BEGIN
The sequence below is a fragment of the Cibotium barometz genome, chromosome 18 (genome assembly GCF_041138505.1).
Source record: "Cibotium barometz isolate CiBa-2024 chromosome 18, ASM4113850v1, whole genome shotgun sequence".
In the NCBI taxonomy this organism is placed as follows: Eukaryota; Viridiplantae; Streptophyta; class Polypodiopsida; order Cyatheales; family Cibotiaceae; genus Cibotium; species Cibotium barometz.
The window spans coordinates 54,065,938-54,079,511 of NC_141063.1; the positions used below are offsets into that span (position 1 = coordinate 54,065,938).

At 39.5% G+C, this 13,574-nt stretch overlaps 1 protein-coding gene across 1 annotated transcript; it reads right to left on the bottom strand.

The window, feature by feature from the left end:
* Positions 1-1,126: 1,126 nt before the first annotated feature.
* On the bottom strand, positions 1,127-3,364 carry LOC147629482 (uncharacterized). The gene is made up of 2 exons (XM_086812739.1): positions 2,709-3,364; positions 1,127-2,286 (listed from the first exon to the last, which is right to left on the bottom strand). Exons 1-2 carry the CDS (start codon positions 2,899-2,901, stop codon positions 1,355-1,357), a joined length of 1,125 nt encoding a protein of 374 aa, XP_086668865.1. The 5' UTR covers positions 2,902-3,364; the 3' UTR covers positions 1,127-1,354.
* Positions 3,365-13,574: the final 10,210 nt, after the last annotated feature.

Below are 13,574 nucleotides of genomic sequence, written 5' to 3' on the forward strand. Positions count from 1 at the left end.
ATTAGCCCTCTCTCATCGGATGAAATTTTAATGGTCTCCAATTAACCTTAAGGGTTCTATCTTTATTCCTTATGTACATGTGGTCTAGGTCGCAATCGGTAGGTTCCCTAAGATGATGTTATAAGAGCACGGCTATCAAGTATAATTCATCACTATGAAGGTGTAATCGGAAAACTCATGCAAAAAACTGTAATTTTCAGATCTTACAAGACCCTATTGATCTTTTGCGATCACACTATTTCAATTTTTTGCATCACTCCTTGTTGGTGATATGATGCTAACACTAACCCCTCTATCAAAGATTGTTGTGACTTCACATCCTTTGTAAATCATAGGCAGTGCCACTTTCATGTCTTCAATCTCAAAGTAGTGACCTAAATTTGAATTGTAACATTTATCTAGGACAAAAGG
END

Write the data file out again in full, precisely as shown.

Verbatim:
The sequence below is a fragment of the Cibotium barometz genome, chromosome 18 (genome assembly GCF_041138505.1).
Source record: "Cibotium barometz isolate CiBa-2024 chromosome 18, ASM4113850v1, whole genome shotgun sequence".
In the NCBI taxonomy this organism is placed as follows: Eukaryota; Viridiplantae; Streptophyta; class Polypodiopsida; order Cyatheales; family Cibotiaceae; genus Cibotium; species Cibotium barometz.
The window spans coordinates 54,065,938-54,079,511 of NC_141063.1; the positions used below are offsets into that span (position 1 = coordinate 54,065,938).

At 39.5% G+C, this 13,574-nt stretch overlaps 1 protein-coding gene across 1 annotated transcript; it reads right to left on the bottom strand.

The window, feature by feature from the left end:
* Positions 1-1,126: 1,126 nt before the first annotated feature.
* On the bottom strand, positions 1,127-3,364 carry LOC147629482 (uncharacterized). The gene is made up of 2 exons (XM_086812739.1): positions 2,709-3,364; positions 1,127-2,286 (listed from the first exon to the last, which is right to left on the bottom strand). Exons 1-2 carry the CDS (start codon positions 2,899-2,901, stop codon positions 1,355-1,357), a joined length of 1,125 nt encoding a protein of 374 aa, XP_086668865.1. The 5' UTR covers positions 2,902-3,364; the 3' UTR covers positions 1,127-1,354.
* Positions 3,365-13,574: the final 10,210 nt, after the last annotated feature.

Below are 13,574 nucleotides of genomic sequence, written 5' to 3' on the forward strand. Positions count from 1 at the left end.
ATTAGCCCTCTCTCATCGGATGAAATTTTAATGGTCTCCAATTAACCTTAAGGGTTCTATCTTTATTCCTTATGTACATGTGGTCTAGGTCGCAATCGGTAGGTTCCCTAAGATGATGTTATAAGAGCACGGCTATCAAGTATAATTCATCACTATGAAGGTGTAATCGGAAAACTCATGCAAAAAACTGTAATTTTCAGATCTTACAAGACCCTATTGATCTTTTGCGATCACACTATTTCAATTTTTTGCATCACTCCTTGTTGGTGATATGATGCTAACACTAACCCCTCTATCAAAGATTGTTGTGACTTCACATCCTTTGTAAATCATAGGCAGTGCCACTTTCATGTCTTCAATCTCAAAGTAGTGACCTAAATTTGAATTGTAACATTTATCTAGGACAAAAGG